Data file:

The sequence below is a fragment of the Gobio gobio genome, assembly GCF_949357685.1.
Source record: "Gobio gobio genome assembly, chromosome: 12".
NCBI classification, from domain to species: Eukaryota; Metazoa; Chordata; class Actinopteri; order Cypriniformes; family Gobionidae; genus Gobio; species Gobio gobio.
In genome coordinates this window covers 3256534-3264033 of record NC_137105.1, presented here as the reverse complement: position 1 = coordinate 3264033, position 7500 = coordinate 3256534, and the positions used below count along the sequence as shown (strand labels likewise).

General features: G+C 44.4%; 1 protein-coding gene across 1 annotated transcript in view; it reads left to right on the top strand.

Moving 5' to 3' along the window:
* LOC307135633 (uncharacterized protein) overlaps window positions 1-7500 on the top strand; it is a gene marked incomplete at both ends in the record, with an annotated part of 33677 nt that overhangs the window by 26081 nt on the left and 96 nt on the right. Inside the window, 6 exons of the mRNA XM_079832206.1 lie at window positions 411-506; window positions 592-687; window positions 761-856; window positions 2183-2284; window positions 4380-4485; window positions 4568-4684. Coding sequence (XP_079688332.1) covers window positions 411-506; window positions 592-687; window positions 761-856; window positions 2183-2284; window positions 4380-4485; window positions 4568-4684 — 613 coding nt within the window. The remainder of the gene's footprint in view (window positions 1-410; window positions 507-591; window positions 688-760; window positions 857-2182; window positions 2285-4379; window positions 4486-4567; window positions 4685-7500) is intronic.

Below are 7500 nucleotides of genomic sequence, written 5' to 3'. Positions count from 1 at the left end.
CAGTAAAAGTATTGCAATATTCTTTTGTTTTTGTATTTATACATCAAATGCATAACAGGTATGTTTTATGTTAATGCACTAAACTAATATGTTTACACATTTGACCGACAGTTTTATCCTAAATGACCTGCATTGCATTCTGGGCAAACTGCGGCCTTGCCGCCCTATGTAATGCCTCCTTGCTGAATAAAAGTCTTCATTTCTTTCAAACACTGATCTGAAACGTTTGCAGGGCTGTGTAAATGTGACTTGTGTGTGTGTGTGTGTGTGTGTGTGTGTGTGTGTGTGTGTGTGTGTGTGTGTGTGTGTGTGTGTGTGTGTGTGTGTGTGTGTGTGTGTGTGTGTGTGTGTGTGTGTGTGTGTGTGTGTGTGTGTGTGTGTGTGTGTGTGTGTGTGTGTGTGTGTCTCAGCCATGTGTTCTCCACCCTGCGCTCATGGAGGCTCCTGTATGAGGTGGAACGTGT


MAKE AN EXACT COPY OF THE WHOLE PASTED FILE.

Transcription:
The sequence below is a fragment of the Gobio gobio genome, assembly GCF_949357685.1.
Source record: "Gobio gobio genome assembly, chromosome: 12".
NCBI classification, from domain to species: Eukaryota; Metazoa; Chordata; class Actinopteri; order Cypriniformes; family Gobionidae; genus Gobio; species Gobio gobio.
In genome coordinates this window covers 3256534-3264033 of record NC_137105.1, presented here as the reverse complement: position 1 = coordinate 3264033, position 7500 = coordinate 3256534, and the positions used below count along the sequence as shown (strand labels likewise).

General features: G+C 44.4%; 1 protein-coding gene across 1 annotated transcript in view; it reads left to right on the top strand.

Moving 5' to 3' along the window:
* LOC307135633 (uncharacterized protein) overlaps window positions 1-7500 on the top strand; it is a gene marked incomplete at both ends in the record, with an annotated part of 33677 nt that overhangs the window by 26081 nt on the left and 96 nt on the right. Inside the window, 6 exons of the mRNA XM_079832206.1 lie at window positions 411-506; window positions 592-687; window positions 761-856; window positions 2183-2284; window positions 4380-4485; window positions 4568-4684. Coding sequence (XP_079688332.1) covers window positions 411-506; window positions 592-687; window positions 761-856; window positions 2183-2284; window positions 4380-4485; window positions 4568-4684 — 613 coding nt within the window. The remainder of the gene's footprint in view (window positions 1-410; window positions 507-591; window positions 688-760; window positions 857-2182; window positions 2285-4379; window positions 4486-4567; window positions 4685-7500) is intronic.

Below are 7500 nucleotides of genomic sequence, written 5' to 3'. Positions count from 1 at the left end.
CAGTAAAAGTATTGCAATATTCTTTTGTTTTTGTATTTATACATCAAATGCATAACAGGTATGTTTTATGTTAATGCACTAAACTAATATGTTTACACATTTGACCGACAGTTTTATCCTAAATGACCTGCATTGCATTCTGGGCAAACTGCGGCCTTGCCGCCCTATGTAATGCCTCCTTGCTGAATAAAAGTCTTCATTTCTTTCAAACACTGATCTGAAACGTTTGCAGGGCTGTGTAAATGTGACTTGTGTGTGTGTGTGTGTGTGTGTGTGTGTGTGTGTGTGTGTGTGTGTGTGTGTGTGTGTGTGTGTGTGTGTGTGTGTGTGTGTGTGTGTGTGTGTGTGTGTGTGTGTGTGTGTGTGTGTGTGTGTGTGTGTGTGTGTGTGTGTGTGTGTGTGTGTCTCAGCCATGTGTTCTCCACCCTGCGCTCATGGAGGCTCCTGTATGAGGTGGAACGTGT